Three garden resolutions via Red Dirt Ramblings

I seem to be much better at holding to other people’s resolutions instead of my own, so I figure I will piggy-back on a few of my favorite blog’s resolutions in order to make a good start on the year.  (LAUGH) — Douglas
 
Remove overly-aggressive plants
1. Remove overly-aggressive plants like Rudbeckia fulgida var. sullivantii ‘Goldsturm.’ Although this was a great plant in my garden when I watered with soaker hoses, it now takes over and crowds out other, more desirable plants. I blame its bad behavior on my having a better watering system. I’ve used drip irrigation since 2008. ‘Goldsturm’ is also only good for skipper butterflies in my garden. Bees like wood bees and honey bees don’t go near it. I am going to keep it in this one terrible part of the garden where very little water and clay soil remain. It’s near the air conditioner so the area is also very hot.
Read Three garden resolutions via Red Dirt Ramblings


An interesting link found among my daily reading

Captivating Cactus and Striking Succulents: 15 in a series – Opuntia microdasys albata via Succulents and Sunshine

Captivating Cactus and Striking Succulents: 15 in a series – Opuntia microdasys albata via Succulents and Sunshine

Captivating Cactus and Striking Succulents: 15 in a series - Opuntia microdasys albata via Succulents and Sunshine

This paddle cactus is a favorite among indoor and outdoor succulent growers. The green pads of this cacti form shrubs. The pads are not covered in spines, but white or yellow aureoles that look like tufts of cotton. Although they may look soft, use caution when handling them!

Read more of Opuntia microdasys albata via Succulents and Sunshine

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Historical Garden Books – 60 in a series – Gardening for health and recreation; a booklet of information about gardening for busy men and women by American Fork & Hoe Company, Cleveland, Ohio

Historical Garden Books – 60 in a series – Gardening for health and recreation; a booklet of information about gardening for busy men and women by American Fork & Hoe Company, Cleveland, Ohio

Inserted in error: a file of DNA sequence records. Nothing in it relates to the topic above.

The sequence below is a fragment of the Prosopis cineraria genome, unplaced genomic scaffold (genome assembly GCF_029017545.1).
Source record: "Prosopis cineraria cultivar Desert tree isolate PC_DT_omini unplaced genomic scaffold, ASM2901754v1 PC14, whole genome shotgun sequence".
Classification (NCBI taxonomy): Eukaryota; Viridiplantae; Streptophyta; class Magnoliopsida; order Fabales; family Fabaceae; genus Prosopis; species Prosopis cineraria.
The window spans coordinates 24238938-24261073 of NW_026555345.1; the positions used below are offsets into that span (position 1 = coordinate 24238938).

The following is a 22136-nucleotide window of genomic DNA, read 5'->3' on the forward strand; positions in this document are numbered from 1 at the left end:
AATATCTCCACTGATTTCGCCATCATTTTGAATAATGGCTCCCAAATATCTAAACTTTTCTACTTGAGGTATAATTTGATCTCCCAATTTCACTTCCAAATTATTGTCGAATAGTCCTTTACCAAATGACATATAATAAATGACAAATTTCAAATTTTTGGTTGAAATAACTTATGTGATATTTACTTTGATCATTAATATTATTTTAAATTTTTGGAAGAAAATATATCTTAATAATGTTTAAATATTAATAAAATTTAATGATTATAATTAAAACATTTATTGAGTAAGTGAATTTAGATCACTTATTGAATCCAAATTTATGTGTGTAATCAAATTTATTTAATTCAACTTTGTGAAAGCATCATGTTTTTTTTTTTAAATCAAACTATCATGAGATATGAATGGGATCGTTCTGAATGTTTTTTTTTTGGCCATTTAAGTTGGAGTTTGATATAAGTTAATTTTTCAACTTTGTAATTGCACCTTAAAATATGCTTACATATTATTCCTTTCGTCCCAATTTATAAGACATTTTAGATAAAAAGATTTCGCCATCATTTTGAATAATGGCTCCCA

Historical Garden Books - 60 in a series - Gardening for health and recreation; a booklet of information about gardening for busy men and women by American Fork & Hoe Company, Cleveland, OhioHistorical Garden Books - 60 in a series - Gardening for health and recreation; a booklet of information about gardening for busy men and women by American Fork & Hoe Company, Cleveland, Ohio

Historical Garden Books - 60 in a series - Gardening for health and recreation; a booklet of information about gardening for busy men and women by American Fork & Hoe Company, Cleveland, OhioHistorical Garden Books - 60 in a series - Gardening for health and recreation; a booklet of information about gardening for busy men and women by American Fork & Hoe Company, Cleveland, Ohio

Download in Text, PDF, Single Page JPG, TORRENT from Archive.org

THE advantages of gardening as a source of health, recreation and profit are being recognized more and more with every year. It has been taken up by clever and capable people as a livelihood, and shown to be extremely profitable.

The up-to-date farmer recognizes its value as a profitable adjunct to more extensive operations.

Thousands who have been compelled by ill health to give up active business life have been restored to strength and self-support by contact with the bountiful earth.

The wonderful results thus obtainable are now too well known to be questioned anywhere.

But there is another vast field open for gardening, the development of which is still in its infancy.